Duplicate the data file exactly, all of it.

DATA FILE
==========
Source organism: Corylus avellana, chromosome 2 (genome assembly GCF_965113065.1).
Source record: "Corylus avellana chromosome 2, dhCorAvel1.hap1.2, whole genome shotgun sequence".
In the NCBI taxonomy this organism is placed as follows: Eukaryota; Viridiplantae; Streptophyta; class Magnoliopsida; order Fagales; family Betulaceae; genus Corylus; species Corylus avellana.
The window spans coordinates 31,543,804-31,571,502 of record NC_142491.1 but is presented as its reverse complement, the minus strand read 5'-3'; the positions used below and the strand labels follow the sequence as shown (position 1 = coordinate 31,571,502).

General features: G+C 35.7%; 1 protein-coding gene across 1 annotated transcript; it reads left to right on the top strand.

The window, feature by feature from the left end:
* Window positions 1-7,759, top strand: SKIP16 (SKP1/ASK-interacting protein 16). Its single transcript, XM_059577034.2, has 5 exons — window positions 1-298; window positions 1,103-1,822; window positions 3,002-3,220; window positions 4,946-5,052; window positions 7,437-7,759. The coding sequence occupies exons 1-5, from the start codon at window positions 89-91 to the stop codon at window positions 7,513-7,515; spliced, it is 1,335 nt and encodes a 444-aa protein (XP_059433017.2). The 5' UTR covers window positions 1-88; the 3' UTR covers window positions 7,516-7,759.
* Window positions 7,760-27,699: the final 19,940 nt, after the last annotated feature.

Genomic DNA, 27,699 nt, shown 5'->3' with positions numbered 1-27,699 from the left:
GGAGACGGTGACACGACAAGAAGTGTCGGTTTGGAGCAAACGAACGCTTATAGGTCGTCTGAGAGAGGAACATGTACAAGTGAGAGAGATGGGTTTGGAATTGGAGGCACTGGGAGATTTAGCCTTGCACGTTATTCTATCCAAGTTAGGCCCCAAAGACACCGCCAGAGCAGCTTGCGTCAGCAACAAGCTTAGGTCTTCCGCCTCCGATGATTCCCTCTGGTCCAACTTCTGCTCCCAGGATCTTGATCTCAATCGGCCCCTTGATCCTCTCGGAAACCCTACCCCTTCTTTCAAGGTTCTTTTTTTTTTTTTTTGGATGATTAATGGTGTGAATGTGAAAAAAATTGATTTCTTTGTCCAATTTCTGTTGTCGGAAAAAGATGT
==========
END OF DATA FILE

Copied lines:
Source organism: Corylus avellana, chromosome 2 (genome assembly GCF_965113065.1).
Source record: "Corylus avellana chromosome 2, dhCorAvel1.hap1.2, whole genome shotgun sequence".
In the NCBI taxonomy this organism is placed as follows: Eukaryota; Viridiplantae; Streptophyta; class Magnoliopsida; order Fagales; family Betulaceae; genus Corylus; species Corylus avellana.
The window spans coordinates 31,543,804-31,571,502 of record NC_142491.1 but is presented as its reverse complement, the minus strand read 5'-3'; the positions used below and the strand labels follow the sequence as shown (position 1 = coordinate 31,571,502).

General features: G+C 35.7%; 1 protein-coding gene across 1 annotated transcript; it reads left to right on the top strand.

The window, feature by feature from the left end:
* Window positions 1-7,759, top strand: SKIP16 (SKP1/ASK-interacting protein 16). Its single transcript, XM_059577034.2, has 5 exons — window positions 1-298; window positions 1,103-1,822; window positions 3,002-3,220; window positions 4,946-5,052; window positions 7,437-7,759. The coding sequence occupies exons 1-5, from the start codon at window positions 89-91 to the stop codon at window positions 7,513-7,515; spliced, it is 1,335 nt and encodes a 444-aa protein (XP_059433017.2). The 5' UTR covers window positions 1-88; the 3' UTR covers window positions 7,516-7,759.
* Window positions 7,760-27,699: the final 19,940 nt, after the last annotated feature.

Genomic DNA, 27,699 nt, shown 5'->3' with positions numbered 1-27,699 from the left:
GGAGACGGTGACACGACAAGAAGTGTCGGTTTGGAGCAAACGAACGCTTATAGGTCGTCTGAGAGAGGAACATGTACAAGTGAGAGAGATGGGTTTGGAATTGGAGGCACTGGGAGATTTAGCCTTGCACGTTATTCTATCCAAGTTAGGCCCCAAAGACACCGCCAGAGCAGCTTGCGTCAGCAACAAGCTTAGGTCTTCCGCCTCCGATGATTCCCTCTGGTCCAACTTCTGCTCCCAGGATCTTGATCTCAATCGGCCCCTTGATCCTCTCGGAAACCCTACCCCTTCTTTCAAGGTTCTTTTTTTTTTTTTTTGGATGATTAATGGTGTGAATGTGAAAAAAATTGATTTCTTTGTCCAATTTCTGTTGTCGGAAAAAGATGT